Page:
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The Nightingale

Author: Kristin Hannah 

Rating: 5/5 

Recommend: A book that will make you weep in grief, scream in anger, and question every single belief you have. Be prepared to stay up all night reading.



This is the second historical fiction novel I have read upon the Occupation; the first being The Diary of Anne Frank of course. About 20 different people had recommended Kristin Hannah’s gut-wrenching book, The Nightingale, to me in 2018 and to be honest I was really skeptical in the beginning thinking how the novel will ever live to such high expectations – boy was I proved wrong. 

The Nightingale deserves every single ounce of the praise it has received and more. Kristin Hannah has superbly managed to weave a heart-breaking and suspenseful storyline in the backdrop of the devastating history of 1945. She had me so immersed in the plot and so involved with the characters that I was in tears by the last page and just about ready to meet these characters in real life. The book has left me yearning to meet the survivor’s of Hitler’s tyrannical reign over the world and listen to their stories and share their grief first hand. 

Members of the Maquis: the guerilla squads during the French Resistance

The novel alternately skips between 1995 (present day in the novel) and the years during and before the occupation (starting from 1940). Our narrator is an old, sick woman diagnosed with cancer and collecting her things to leave her home. In the first few pages I realized that she isn’t just a frail, sick woman like her adult son perceives, but is in fact someone with a very rich past – and from there begins the story of The Nightingale, of Vianne and Isabelle Rossignol as their ordinary lives twist due to the events of a France under Nazi rule.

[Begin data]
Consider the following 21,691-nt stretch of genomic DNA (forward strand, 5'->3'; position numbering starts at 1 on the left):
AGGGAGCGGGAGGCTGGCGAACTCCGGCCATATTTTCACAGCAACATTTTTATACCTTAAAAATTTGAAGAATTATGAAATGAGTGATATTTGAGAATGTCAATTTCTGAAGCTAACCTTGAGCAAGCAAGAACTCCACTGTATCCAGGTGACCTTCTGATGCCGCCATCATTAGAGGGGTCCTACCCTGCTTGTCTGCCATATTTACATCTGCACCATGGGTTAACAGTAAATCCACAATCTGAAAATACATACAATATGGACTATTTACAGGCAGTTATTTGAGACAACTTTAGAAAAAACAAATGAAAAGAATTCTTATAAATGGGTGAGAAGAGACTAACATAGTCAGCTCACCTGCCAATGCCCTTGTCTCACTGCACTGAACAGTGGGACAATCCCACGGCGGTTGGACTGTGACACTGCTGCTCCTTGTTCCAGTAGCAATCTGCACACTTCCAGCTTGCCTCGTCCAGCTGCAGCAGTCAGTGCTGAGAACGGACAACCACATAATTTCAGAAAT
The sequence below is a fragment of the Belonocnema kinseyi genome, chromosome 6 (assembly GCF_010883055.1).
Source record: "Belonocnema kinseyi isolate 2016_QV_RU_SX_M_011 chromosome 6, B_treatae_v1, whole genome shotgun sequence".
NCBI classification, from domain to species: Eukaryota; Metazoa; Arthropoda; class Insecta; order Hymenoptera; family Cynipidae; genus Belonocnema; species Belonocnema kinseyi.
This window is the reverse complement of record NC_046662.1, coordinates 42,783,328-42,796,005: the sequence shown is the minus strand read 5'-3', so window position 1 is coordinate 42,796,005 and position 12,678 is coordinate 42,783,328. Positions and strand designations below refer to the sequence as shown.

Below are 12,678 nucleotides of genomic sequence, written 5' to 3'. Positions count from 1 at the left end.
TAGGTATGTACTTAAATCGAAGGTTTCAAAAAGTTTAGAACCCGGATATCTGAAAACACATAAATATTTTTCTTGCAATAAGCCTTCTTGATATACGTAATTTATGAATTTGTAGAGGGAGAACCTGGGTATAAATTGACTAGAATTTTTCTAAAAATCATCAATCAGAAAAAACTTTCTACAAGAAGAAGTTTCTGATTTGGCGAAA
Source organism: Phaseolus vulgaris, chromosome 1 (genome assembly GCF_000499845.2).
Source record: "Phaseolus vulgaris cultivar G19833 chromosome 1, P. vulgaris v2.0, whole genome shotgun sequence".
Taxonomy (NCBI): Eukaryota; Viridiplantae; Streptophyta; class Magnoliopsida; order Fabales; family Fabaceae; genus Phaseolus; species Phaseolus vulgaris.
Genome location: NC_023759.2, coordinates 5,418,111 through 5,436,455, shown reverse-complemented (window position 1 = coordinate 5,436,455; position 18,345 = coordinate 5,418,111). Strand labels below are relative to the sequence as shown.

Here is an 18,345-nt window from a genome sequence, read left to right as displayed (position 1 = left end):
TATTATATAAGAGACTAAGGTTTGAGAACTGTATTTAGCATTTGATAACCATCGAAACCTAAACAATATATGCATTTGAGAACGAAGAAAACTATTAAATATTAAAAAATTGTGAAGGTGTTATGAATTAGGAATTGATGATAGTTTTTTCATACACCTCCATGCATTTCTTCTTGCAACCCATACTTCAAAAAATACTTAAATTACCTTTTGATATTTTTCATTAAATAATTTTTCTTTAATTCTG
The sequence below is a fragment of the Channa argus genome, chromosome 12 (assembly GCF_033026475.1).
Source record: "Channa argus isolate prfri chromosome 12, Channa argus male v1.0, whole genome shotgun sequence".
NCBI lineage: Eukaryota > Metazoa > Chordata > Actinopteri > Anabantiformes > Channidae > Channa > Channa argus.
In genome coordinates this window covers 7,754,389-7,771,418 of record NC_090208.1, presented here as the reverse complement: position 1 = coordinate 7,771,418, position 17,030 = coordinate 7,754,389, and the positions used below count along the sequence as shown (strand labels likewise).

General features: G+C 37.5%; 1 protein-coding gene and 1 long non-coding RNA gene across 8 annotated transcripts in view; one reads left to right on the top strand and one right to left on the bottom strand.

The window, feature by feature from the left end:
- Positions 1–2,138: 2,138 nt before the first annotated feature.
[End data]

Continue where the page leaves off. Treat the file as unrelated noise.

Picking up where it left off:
Andree de Jongh, the war heroine who was Kristin Hannah's inspiration for the character of Isabelle


The Nightingale will make you fall in love with the beauty of a small French village called Carriveau. It will make you question your very beliefs time and time again, and show a side of the war which was never presented as vividly in history as it should have been: the women’s war. While their husband’s, sons, and brothers went off to fight in the front lines, these women had to sacrifice their very souls to keep their young children alive. They were haunted every second by starvation, plagued by hate for themselves and their decisions, and constantly wracked by terrible grief at the loss of Jewish friends to the Nazi’s. 

Gorgeous villages of France

This novel is a pure paradox to me, with my revulsion for the Nazi’s on one side and the bile that rises up as I read the descriptions the author has written of the Jews’ torment. On the other hand, I can’t help feeling the slightest bit of sympathy for a fraction of the German soldiers. Kristin Hannah made me realize that although many of them were the most disgusting species of men to have walked the Earth, there were also soldiers who had joined the German army to serve their country for good. They didn’t sign up to serve under Adolf Hitler’s sadistic rule.

In the backdrop of a terrifying war, Kristin Hannah has managed to seamlessly weave love and loss in to The Nightingale's pages. History lover or not, I recommend this book as an essential read for every single person out there reading this post. We, the generations born ages after the greatest genocide in history ended, need to know what our ancestors went through to survive. 

In love we find out who we want to be; in war we find out who we are. My favorite quote.

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